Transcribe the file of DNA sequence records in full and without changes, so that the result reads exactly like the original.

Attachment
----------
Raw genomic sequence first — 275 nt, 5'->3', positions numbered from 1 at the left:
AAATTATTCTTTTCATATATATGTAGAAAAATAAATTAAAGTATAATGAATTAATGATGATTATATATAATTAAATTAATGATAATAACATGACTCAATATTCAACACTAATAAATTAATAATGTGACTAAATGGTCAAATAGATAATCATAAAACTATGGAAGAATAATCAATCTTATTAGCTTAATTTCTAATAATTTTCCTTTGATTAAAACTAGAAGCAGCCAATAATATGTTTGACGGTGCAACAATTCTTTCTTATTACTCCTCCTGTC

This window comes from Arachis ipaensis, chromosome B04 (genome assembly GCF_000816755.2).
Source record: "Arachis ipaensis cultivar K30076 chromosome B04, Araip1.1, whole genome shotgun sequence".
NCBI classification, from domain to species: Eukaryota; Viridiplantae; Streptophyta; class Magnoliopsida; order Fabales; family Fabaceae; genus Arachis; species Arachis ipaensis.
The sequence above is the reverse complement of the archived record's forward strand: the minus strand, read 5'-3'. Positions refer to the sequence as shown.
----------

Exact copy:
Raw genomic sequence first — 275 nt, 5'->3', positions numbered from 1 at the left:
AAATTATTCTTTTCATATATATGTAGAAAAATAAATTAAAGTATAATGAATTAATGATGATTATATATAATTAAATTAATGATAATAACATGACTCAATATTCAACACTAATAAATTAATAATGTGACTAAATGGTCAAATAGATAATCATAAAACTATGGAAGAATAATCAATCTTATTAGCTTAATTTCTAATAATTTTCCTTTGATTAAAACTAGAAGCAGCCAATAATATGTTTGACGGTGCAACAATTCTTTCTTATTACTCCTCCTGTC

This window comes from Arachis ipaensis, chromosome B04 (genome assembly GCF_000816755.2).
Source record: "Arachis ipaensis cultivar K30076 chromosome B04, Araip1.1, whole genome shotgun sequence".
NCBI classification, from domain to species: Eukaryota; Viridiplantae; Streptophyta; class Magnoliopsida; order Fabales; family Fabaceae; genus Arachis; species Arachis ipaensis.
The sequence above is the reverse complement of the archived record's forward strand: the minus strand, read 5'-3'. Positions refer to the sequence as shown.